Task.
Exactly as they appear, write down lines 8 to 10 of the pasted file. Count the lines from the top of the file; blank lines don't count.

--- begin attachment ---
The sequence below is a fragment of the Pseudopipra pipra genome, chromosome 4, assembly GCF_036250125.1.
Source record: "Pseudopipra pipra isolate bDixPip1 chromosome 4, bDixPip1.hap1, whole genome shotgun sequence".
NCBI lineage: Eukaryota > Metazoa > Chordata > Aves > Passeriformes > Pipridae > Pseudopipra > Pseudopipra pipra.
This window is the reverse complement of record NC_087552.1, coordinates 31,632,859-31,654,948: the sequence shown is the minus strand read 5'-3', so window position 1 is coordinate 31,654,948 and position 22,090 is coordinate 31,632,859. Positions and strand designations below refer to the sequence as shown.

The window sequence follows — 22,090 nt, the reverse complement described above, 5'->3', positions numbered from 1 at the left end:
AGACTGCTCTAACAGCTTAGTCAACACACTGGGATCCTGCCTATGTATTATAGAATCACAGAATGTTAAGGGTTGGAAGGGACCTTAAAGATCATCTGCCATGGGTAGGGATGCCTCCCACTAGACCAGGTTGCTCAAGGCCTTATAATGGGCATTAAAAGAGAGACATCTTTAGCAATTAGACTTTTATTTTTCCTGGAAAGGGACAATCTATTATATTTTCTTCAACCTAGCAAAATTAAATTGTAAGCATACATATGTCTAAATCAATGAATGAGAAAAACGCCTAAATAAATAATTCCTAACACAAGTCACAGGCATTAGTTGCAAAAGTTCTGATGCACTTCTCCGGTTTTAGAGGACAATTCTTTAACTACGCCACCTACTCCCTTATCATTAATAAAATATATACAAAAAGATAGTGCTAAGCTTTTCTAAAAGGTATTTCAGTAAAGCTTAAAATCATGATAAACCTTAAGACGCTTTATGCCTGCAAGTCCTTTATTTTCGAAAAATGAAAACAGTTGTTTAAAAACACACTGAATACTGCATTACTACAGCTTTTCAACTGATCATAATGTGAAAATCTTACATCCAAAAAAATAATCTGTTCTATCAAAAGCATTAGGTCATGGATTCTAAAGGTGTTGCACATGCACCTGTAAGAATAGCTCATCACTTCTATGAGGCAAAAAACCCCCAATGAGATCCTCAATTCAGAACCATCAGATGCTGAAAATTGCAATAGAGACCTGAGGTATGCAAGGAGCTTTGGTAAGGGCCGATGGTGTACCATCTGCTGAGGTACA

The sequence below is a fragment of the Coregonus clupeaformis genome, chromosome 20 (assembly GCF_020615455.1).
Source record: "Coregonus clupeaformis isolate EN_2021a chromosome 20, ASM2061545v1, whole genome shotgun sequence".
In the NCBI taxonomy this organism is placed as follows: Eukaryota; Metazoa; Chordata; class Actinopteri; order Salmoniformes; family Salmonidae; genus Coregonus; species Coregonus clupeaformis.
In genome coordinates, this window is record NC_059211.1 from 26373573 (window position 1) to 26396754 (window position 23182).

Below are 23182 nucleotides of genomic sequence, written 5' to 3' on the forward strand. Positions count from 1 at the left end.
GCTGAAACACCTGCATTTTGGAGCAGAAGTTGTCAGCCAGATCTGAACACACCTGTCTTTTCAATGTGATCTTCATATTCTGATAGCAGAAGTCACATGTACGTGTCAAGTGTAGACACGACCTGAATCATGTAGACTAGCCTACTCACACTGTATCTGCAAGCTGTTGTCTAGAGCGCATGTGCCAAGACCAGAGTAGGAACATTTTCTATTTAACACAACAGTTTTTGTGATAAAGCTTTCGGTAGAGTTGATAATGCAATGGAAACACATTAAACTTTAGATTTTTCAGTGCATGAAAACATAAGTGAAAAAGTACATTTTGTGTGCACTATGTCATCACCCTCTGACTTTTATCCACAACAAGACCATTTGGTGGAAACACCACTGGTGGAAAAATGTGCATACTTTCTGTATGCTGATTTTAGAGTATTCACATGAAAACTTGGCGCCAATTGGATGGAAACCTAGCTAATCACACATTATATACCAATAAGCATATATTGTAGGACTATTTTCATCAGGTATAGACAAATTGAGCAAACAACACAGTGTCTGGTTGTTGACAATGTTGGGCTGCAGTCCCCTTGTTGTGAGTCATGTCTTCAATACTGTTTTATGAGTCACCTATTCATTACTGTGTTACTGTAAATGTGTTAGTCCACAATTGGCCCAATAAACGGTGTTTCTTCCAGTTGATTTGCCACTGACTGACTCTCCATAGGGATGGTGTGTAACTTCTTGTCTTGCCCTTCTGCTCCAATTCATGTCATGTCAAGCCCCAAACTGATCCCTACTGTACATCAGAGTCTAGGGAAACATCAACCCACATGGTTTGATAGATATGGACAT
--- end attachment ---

Source record: "Coregonus clupeaformis isolate EN_2021a chromosome 20, ASM2061545v1, whole genome shotgun sequence".
In the NCBI taxonomy this organism is placed as follows: Eukaryota; Metazoa; Chordata; class Actinopteri; order Salmoniformes; family Salmonidae; genus Coregonus; species Coregonus clupeaformis.
In genome coordinates, this window is record NC_059211.1 from 26373573 (window position 1) to 26396754 (window position 23182).